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Nov 29, 2021 - 2:19:56 AM

Gerard_60

Netherlands

40 posts since 2/3/2018

As a down-down clawhammer banjoplayer, i love to listen to Ralph Stanley's old time banjo. I myself play several of his tunes but they never sound the same as his. Recently I realized he might use the Pete Seeger upstroke on the first eight-note of ever four: The BUM (diddy). Can someone help me out ? Thanks in advance.
Gerard.

Nov 29, 2021 - 5:42:23 AM
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R Buck

USA

3043 posts since 9/5/2006
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Having watched Ralph play he incorporated three styles of banjo. He picked two finger, three finger index lead and a rudimentary clawhammer style in a very fast rapping style. If you listen to his earliest recordings he is playing two finger, later progressing to three finger. The clawhammer did not come out until later in his career after his brother, Carter, died.

Nov 29, 2021 - 6:10:08 AM
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janolov

Sweden

41320 posts since 3/7/2006

There is a DVD produced by Mile Seeger on Homespun where Ralph demonstrates his different styles (The Banjo Of Ralph Stanley). There are a lot of close-up filming and a tab book. There Ralph demonstrates both down-picking (down-down-thumb) and up-ping (up-down-thumb) and he calls both styles "clawhammer" because the right hand is in a claw shape both in down-picking and up-picking. When he plays Little Birdie he begins with down-picking but turns to up-picking rather soon.

Nov 29, 2021 - 6:37:51 AM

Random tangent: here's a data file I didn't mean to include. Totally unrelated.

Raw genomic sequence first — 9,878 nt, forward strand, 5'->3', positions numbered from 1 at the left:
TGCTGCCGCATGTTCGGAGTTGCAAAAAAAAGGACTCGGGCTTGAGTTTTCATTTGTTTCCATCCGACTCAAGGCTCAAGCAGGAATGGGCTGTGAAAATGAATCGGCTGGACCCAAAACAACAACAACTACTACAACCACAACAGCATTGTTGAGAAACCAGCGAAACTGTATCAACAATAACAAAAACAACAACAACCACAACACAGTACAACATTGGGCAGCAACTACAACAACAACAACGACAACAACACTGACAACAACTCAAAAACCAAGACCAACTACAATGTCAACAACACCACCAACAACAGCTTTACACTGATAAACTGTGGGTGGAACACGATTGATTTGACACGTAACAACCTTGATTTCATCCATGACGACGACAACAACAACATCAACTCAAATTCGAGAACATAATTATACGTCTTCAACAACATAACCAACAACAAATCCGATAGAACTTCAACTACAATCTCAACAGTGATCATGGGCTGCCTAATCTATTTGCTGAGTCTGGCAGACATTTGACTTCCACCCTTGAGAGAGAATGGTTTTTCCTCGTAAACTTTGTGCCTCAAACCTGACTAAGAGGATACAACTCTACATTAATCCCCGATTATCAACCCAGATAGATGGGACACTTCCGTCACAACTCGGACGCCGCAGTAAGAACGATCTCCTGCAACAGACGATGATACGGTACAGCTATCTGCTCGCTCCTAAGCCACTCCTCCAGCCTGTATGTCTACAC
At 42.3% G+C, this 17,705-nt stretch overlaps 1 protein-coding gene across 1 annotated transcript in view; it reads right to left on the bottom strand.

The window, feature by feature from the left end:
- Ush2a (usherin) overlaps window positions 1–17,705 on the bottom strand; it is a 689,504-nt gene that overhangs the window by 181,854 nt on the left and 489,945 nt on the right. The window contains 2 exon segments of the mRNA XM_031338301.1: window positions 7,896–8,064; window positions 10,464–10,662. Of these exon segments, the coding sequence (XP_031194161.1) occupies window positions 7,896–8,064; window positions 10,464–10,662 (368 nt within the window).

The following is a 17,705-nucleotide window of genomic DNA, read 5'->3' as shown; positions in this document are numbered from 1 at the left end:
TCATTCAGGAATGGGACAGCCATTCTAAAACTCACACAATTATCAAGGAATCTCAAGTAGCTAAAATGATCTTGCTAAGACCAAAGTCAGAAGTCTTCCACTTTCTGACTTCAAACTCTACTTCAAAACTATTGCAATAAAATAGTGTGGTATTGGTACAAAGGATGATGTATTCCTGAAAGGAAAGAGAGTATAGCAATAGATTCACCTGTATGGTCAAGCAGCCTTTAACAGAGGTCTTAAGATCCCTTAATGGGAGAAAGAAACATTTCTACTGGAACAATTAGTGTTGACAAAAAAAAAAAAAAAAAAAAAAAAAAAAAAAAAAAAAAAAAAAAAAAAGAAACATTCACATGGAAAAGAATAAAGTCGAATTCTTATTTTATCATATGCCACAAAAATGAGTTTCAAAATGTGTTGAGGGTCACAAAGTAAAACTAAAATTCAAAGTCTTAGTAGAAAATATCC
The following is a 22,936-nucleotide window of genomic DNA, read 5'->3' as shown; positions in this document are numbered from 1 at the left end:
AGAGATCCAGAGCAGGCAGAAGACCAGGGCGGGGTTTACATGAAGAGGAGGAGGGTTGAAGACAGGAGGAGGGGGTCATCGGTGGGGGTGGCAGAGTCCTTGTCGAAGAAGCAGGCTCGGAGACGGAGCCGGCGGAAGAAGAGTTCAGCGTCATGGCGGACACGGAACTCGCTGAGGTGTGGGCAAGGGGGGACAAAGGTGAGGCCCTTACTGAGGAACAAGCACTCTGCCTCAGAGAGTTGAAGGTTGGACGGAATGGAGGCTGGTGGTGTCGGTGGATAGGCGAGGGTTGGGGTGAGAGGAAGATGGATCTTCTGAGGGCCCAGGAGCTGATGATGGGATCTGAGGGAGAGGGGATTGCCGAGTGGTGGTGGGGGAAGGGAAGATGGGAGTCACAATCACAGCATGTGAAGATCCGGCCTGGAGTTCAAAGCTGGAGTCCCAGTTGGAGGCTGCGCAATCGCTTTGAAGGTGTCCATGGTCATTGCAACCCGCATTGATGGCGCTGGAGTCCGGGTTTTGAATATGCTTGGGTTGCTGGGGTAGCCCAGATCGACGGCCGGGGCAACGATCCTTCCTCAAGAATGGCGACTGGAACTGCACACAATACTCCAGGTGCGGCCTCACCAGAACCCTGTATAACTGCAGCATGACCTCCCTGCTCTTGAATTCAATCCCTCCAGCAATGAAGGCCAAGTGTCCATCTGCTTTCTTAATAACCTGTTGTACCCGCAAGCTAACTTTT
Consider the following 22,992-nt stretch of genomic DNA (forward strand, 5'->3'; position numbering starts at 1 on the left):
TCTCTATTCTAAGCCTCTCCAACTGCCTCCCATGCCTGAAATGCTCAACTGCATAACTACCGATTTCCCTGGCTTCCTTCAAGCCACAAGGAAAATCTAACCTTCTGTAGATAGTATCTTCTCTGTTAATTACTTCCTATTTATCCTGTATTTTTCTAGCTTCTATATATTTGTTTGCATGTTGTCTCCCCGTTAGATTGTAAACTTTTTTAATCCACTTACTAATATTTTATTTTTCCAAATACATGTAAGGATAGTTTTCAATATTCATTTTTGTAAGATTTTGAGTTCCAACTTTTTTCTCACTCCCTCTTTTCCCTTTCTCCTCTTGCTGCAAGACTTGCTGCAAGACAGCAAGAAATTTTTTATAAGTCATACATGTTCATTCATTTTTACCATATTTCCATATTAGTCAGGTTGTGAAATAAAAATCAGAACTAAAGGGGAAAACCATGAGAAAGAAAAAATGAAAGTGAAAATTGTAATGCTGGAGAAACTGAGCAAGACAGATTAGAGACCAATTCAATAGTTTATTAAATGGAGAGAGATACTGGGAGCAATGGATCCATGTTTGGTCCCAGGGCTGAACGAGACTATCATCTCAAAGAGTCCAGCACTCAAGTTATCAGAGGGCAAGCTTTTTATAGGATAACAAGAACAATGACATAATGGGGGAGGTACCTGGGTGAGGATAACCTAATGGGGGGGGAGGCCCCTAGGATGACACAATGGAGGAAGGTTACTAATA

YellowSkyBlueSun

Virgin Islands (U.S.)

612 posts since 5/11/2021

The clearly demarcated lines of separation between various techniques is a modern phenomenon, or so it seems to me. Seems like many old pickers played a combination of 3 finger, 2-finger, frailing, and up-picking.

My advice would be to practice the fundamentals of 2 finger, or up picking, until you can get the basic motions down while keeping rhythm. Switch back and forth between up and down picking. Slowly work the other techniques into current songs you play. Eventually you'll be able to switch back and forth as you feel without thinking too much about it. That's what I did, anyway.

Nov 29, 2021 - 7:03:42 AM
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RioStat

USA

5674 posts since 10/12/2009
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quote:
Originally posted by R Buck

Having watched Ralph play he incorporated three styles of banjo. He picked two finger, three finger index lead and a rudimentary clawhammer style in a very fast rapping style. If you listen to his earliest recordings he is playing two finger, later progressing to three finger. The clawhammer did not come out until later in his career after his brother, Carter, died.


Ralph recorded plenty of clawhammer with his brother Carter.....Little Birdie, Shout L'il Lulie, and other tunes.

As a young boy, Ralph learned clawhammer from his mother, developed his 2 finger picking style to originally play "Bluegrass" when he and Carter got started professionally, then learned 3 finger after hearing Scruggs.

I will add that Ralph recorded a lot more clawhammer after Carter's death, but  most of the early Stanley Brothers and The Clinch Mountain Boys shows would feature a clawhammer tune or two.

Nov 29, 2021 - 7:39:11 AM
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conic

England

937 posts since 2/15/2014

I like mixing styles so glad this came up. This one Guy appears to me to be up picking and three finger styles mixed but could be wrong and does a nice job

Nov 29, 2021 - 8:21:14 AM

R Buck

USA

3043 posts since 9/5/2006
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quote:
Originally posted by RioStat
quote:
Originally posted by R Buck

Having watched Ralph play he incorporated three styles of banjo. He picked two finger, three finger index lead and a rudimentary clawhammer style in a very fast rapping style. If you listen to his earliest recordings he is playing two finger, later progressing to three finger. The clawhammer did not come out until later in his career after his brother, Carter, died.


Ralph recorded plenty of clawhammer with his brother Carter.....Little Birdie, Shout L'il Lulie, and other tunes.

As a young boy, Ralph learned clawhammer from his mother, developed his 2 finger picking style to originally play "Bluegrass" when he and Carter got started professionally, then learned 3 finger after hearing Scruggs.